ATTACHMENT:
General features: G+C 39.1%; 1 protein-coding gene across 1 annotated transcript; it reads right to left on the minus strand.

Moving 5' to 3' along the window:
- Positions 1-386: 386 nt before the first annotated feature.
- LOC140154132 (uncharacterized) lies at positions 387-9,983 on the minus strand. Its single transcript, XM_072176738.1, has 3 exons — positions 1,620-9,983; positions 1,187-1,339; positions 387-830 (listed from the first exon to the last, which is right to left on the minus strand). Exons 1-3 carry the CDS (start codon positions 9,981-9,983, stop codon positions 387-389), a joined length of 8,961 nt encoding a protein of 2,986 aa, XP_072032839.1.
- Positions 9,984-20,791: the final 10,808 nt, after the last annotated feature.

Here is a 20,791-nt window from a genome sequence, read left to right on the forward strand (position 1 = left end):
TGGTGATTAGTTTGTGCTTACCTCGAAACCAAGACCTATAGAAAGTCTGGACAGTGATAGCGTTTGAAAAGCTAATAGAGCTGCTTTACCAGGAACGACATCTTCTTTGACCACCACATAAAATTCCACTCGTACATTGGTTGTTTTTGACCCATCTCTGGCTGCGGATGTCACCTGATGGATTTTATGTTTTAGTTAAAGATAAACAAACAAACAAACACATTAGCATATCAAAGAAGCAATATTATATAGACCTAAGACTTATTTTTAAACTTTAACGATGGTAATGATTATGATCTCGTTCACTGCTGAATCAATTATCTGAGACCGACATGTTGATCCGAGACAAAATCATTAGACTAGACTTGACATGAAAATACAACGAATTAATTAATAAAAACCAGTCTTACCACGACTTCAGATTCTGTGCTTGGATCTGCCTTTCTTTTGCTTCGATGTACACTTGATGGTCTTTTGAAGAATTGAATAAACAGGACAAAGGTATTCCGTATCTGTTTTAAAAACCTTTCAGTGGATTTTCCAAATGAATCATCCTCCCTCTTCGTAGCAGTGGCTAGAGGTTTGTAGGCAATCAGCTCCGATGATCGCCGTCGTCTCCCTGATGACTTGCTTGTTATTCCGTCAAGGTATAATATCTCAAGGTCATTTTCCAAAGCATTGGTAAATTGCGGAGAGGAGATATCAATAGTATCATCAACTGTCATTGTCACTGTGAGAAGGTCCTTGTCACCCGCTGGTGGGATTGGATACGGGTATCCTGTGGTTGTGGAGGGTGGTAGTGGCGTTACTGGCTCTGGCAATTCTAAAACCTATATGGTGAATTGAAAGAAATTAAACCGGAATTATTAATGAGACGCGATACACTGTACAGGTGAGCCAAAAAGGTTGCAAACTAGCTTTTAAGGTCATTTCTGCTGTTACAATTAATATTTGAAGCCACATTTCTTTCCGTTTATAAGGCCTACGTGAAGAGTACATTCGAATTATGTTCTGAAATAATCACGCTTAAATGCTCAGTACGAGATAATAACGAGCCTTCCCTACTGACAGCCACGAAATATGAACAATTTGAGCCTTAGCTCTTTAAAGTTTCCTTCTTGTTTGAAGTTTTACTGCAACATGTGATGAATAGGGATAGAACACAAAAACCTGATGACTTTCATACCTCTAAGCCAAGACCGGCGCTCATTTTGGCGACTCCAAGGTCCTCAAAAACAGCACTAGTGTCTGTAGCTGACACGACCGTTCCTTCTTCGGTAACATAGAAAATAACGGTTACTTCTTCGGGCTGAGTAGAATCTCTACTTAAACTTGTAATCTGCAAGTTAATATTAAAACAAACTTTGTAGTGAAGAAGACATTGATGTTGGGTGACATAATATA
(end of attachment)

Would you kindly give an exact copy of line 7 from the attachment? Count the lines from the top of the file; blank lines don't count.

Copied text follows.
TGGTGATTAGTTTGTGCTTACCTCGAAACCAAGACCTATAGAAAGTCTGGACAGTGATAGCGTTTGAAAAGCTAATAGAGCTGCTTTACCAGGAACGACATCTTCTTTGACCACCACATAAAATTCCACTCGTACATTGGTTGTTTTTGACCCATCTCTGGCTGCGGATGTCACCTGATGGATTTTATGTTTTAGTTAAAGATAAACAAACAAACAAACACATTAGCATATCAAAGAAGCAATATTATATAGACCTAAGACTTATTTTTAAACTTTAACGATGGTAATGATTATGATCTCGTTCACTGCTGAATCAATTATCTGAGACCGACATGTTGATCCGAGACAAAATCATTAGACTAGACTTGACATGAAAATACAACGAATTAATTAATAAAAACCAGTCTTACCACGACTTCAGATTCTGTGCTTGGATCTGCCTTTCTTTTGCTTCGATGTACACTTGATGGTCTTTTGAAGAATTGAATAAACAGGACAAAGGTATTCCGTATCTGTTTTAAAAACCTTTCAGTGGATTTTCCAAATGAATCATCCTCCCTCTTCGTAGCAGTGGCTAGAGGTTTGTAGGCAATCAGCTCCGATGATCGCCGTCGTCTCCCTGATGACTTGCTTGTTATTCCGTCAAGGTATAATATCTCAAGGTCATTTTCCAAAGCATTGGTAAATTGCGGAGAGGAGATATCAATAGTATCATCAACTGTCATTGTCACTGTGAGAAGGTCCTTGTCACCCGCTGGTGGGATTGGATACGGGTATCCTGTGGTTGTGGAGGGTGGTAGTGGCGTTACTGGCTCTGGCAATTCTAAAACCTATATGGTGAATTGAAAGAAATTAAACCGGAATTATTAATGAGACGCGATACACTGTACAGGTGAGCCAAAAAGGTTGCAAACTAGCTTTTAAGGTCATTTCTGCTGTTACAATTAATATTTGAAGCCACATTTCTTTCCGTTTATAAGGCCTACGTGAAGAGTACATTCGAATTATGTTCTGAAATAATCACGCTTAAATGCTCAGTACGAGATAATAACGAGCCTTCCCTACTGACAGCCACGAAATATGAACAATTTGAGCCTTAGCTCTTTAAAGTTTCCTTCTTGTTTGAAGTTTTACTGCAACATGTGATGAATAGGGATAGAACACAAAAACCTGATGACTTTCATACCTCTAAGCCAAGACCGGCGCTCATTTTGGCGACTCCAAGGTCCTCAAAAACAGCACTAGTGTCTGTAGCTGACACGACCGTTCCTTCTTCGGTAACATAGAAAATAACGGTTACTTCTTCGGGCTGAGTAGAATCTCTACTTAAACTTGTAATCTGCAAGTTAATATTAAAACAAACTTTGTAGTGAAGAAGACATTGATGTTGGGTGACATAATATA